By Dr. Randy Machen, Guest Contributor.
As a dentist in Little Rock, I often help patients with their sleep apnea. The condition, after all, can harm oral health if left unchecked. That said, many are surprised when I suggest weight loss as part of treatment. They don’t see how weighing less will soothe the problem. Still, the truth is that a lighter body relieves the relevant symptoms. If you’d like to learn more, I’m happy to explain. To that end, here’s how losing weight reduces sleep apnea risk and other ways to treat the issue.
Excess Weight Causes Sleep Apnea
For starters, being overweight or obese is a common cause of obstructive sleep apnea (OSA). Excess body tissue frequently interferes with nighttime breathing.
Take your facial region, for instance. A body’s excess weight may create fat deposits in the neck, which can block the upper airway during sleep. The result is persistent snoring – air squeezed through a restricted airway, causing a loud noise.
It isn’t just one’s neck fat that leads to sleep apnea, either. Increased abdomen girth can compress a person’s chest wall, decreasing lung volume. From there, the reduced lung capacity diminishes airflow and makes the airway likely to collapse.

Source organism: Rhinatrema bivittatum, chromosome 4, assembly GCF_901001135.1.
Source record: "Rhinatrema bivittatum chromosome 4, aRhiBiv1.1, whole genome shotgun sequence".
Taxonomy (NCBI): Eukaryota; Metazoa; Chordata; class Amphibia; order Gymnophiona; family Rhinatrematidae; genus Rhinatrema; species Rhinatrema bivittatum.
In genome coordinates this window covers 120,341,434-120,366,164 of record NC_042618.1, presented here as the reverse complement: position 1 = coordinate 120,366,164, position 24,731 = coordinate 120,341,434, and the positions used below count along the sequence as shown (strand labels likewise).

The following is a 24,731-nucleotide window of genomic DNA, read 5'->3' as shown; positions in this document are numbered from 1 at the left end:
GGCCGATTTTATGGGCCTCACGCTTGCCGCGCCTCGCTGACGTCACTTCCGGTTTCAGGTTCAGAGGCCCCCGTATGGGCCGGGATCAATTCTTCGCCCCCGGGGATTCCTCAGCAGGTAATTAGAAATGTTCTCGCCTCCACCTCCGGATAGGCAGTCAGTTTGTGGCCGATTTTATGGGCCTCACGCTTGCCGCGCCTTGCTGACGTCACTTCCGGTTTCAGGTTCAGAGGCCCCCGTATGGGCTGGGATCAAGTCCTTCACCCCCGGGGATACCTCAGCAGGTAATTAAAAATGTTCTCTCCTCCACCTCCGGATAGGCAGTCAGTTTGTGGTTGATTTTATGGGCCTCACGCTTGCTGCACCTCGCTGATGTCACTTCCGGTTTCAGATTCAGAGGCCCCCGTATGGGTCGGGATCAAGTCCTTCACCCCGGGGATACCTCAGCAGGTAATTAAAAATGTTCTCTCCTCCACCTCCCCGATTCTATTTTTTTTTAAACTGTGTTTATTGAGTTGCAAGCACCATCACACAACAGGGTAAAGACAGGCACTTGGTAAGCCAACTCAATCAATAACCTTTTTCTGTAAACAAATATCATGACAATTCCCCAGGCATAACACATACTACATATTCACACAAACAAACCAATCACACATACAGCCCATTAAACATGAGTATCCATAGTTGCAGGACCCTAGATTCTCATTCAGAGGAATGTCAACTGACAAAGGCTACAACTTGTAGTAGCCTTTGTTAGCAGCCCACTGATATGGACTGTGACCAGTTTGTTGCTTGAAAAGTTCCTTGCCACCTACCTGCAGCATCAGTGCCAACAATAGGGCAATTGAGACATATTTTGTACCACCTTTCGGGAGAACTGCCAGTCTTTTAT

Lose Weight, Lower the Risk
In contrast, having a healthy body weight reduces your sleep apnea risk. Whether through exercise, nutrition, or surgery, losing excess fat will relieve your symptoms – daytime sleepiness, irritability, etc.
As you might expect, lighter weight means no fatty deposits in the neck and tongue. You’d then have a more ample airflow. That easier breathing, in turn, would lead to less snoring.
A healthy weight also leads to less abdominal fat, increasing lung volume and improving airway traction. Naturally, then, your airway would be less likely to collapse during sleep.
Other Ways to Reduce OSA Risk
Weight loss reduces the risk of sleep apnea, but it isn’t a cure. As such, you’ll likely want to include additional options in your treatment. Some good ones to consider are:
- Healthy Living – Patients will often breathe more easily if they exercise regularly, quit smoking, and avoid alcohol before bedtime.
- Positive Airway Pressure – With a CPAP machine, you could receive air pressure during sleep to keep your airway passages open. You’d then be able to prevent sleep apnea and snoring.
- Oral Mouthpieces/Devices – As an alternative to a CPAP, many dental practices treat sleep apnea with oral appliances. These devices further open your airway, relieving snoring and breathing problems. They also reduce daytime sleepiness and improve quality of life.
Ultimately, you can trust that weight loss will ease your sleep apnea. Therefore, add it and the other options above to your future treatment!